• We observe that recent shifts in world market shares actually mirror this dissimilarity in the specialisation of countries at different levels of development within products and across varieties. This underlines the importance of detailed analysis. These shifts profoundly differ among market segments, and different countries will be differently affected. The popular view that the South is gaining market shares inexorably is too oversimplified; it cannot support sound policy conclusions on the consequences of emergence for advanced economies.
  • There are specific policy concerns regarding the hi-tech sector. Presumably, this is the very last refuge of industries of advanced economies or at least the last place where rents are extracted. Advanced economies have been hard hit by growing competition from emerging economies. For instance, the US market share for the top market segment of hi-tech products dropped from 29% in 1995 to 19% in 2004. Europe and Japan also experienced declines over the same period, though not as large.
  • We identify a specific pattern of Europe’s specialisation that may allow it to better resist the competitive pressure of the South. As illustrated in Figure 1, the EU recently managed to defend or even to slightly increase its position in the upper market segment of the standard goods (as opposed to hi-tech goods). This performance contrasts with that of Japan and the United States, which declined as China made rapid progress in the bottom segment of the market.

Figure 1. World market shares (intra-EU excluded) for standard manufactured goods, by market segment (1995 and 2004, percent)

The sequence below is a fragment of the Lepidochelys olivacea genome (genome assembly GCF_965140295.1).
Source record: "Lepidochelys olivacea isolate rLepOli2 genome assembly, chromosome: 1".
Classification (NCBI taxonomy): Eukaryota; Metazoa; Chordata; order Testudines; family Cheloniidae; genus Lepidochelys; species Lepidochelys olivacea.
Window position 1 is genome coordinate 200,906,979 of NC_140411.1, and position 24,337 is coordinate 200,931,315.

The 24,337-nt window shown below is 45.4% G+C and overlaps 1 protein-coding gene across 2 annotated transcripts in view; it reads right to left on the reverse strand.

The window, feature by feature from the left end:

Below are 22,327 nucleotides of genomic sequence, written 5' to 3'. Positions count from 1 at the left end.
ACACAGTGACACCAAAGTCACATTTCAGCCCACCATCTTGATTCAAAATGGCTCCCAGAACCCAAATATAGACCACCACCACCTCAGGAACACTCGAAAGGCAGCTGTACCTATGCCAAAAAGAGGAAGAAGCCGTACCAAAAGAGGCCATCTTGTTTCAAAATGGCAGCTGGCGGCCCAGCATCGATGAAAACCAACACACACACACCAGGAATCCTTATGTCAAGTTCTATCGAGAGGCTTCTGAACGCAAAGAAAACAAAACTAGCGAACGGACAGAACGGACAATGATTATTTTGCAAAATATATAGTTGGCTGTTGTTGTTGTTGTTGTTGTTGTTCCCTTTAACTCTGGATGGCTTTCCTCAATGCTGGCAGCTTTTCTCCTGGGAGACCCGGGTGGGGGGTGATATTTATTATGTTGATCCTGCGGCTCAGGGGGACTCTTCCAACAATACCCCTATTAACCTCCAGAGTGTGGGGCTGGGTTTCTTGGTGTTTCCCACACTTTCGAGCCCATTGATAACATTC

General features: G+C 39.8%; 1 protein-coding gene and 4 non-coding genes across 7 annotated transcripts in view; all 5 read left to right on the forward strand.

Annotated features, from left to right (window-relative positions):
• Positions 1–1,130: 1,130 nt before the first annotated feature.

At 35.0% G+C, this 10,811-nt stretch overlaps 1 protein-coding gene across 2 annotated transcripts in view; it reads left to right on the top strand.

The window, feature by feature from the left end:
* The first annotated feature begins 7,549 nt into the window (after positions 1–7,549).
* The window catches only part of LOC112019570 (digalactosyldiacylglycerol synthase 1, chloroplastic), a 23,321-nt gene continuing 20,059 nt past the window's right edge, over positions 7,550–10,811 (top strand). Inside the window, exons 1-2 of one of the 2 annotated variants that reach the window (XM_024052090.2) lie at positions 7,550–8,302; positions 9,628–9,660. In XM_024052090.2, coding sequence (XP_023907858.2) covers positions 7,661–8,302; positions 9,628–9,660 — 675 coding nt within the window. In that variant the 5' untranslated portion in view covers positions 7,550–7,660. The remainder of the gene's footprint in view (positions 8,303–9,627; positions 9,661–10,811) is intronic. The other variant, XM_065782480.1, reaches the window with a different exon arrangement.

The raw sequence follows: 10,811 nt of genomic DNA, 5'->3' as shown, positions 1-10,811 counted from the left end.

Our evidence calls for further analysis of the distributive impacts of such specialisation across varieties: the need to climb the ladder of vertical differentiation of products may profoundly impact European economies. A first and obvious channel is changes in production techniques. Instead of producing a standard consumption good with blue collar workers, capital and raw materials, firms at the top of the ladder need a combination of highly skilled designers, market analysts and engineers. Such a shift in production technologies may well have an impact similar to biased technical progress and be detrimental to low-skilled, less adaptable workers. Exporters in emerging economies may not threaten the relative position of unskilled labour in Europe through direct competition in product markets, but indirectly through the labour market effects of up-market positioning strategies adopted by European firms in response to international competition.


China’s export performance is indeed impressive, and in one sense it is appropriate to say that everything is made in China. But while China may be exporting under nearly as many product headings as Germany, the differences between varieties within a product category are tremendously important. Both economic theory and policy need to account for this pattern of specialisation.


Baldwin, Richard and James Harrigan (2007). "Zeros, Quality and Space: Trade Theory and Trade Evidence," CEPR Discussion Papers 6368, June.

Fontagné, Lionel, Guillaume Gaulier, and Soledad Zignago (2008). "Specialization across varieties and North-South competition." Economic Policy 23(53) : 51-91.

Schott, Peter K. (2004). “Across-product Versus Within-product Specialization in International Trade.” Quarterly Journal of Economics 119(2): 646-677.


1 Since prices are not directly observable in trade statistics, unit values (total import value divided by the quantity imported) are used in this type of work.

Topics: International trade
Tags: China, exports, international specialisation, quality

Professor of economics in the Paris School of Economics, Université Paris I Panthéon Sorbonne

Economist at the Banque de France

Senior Economist, Banque de France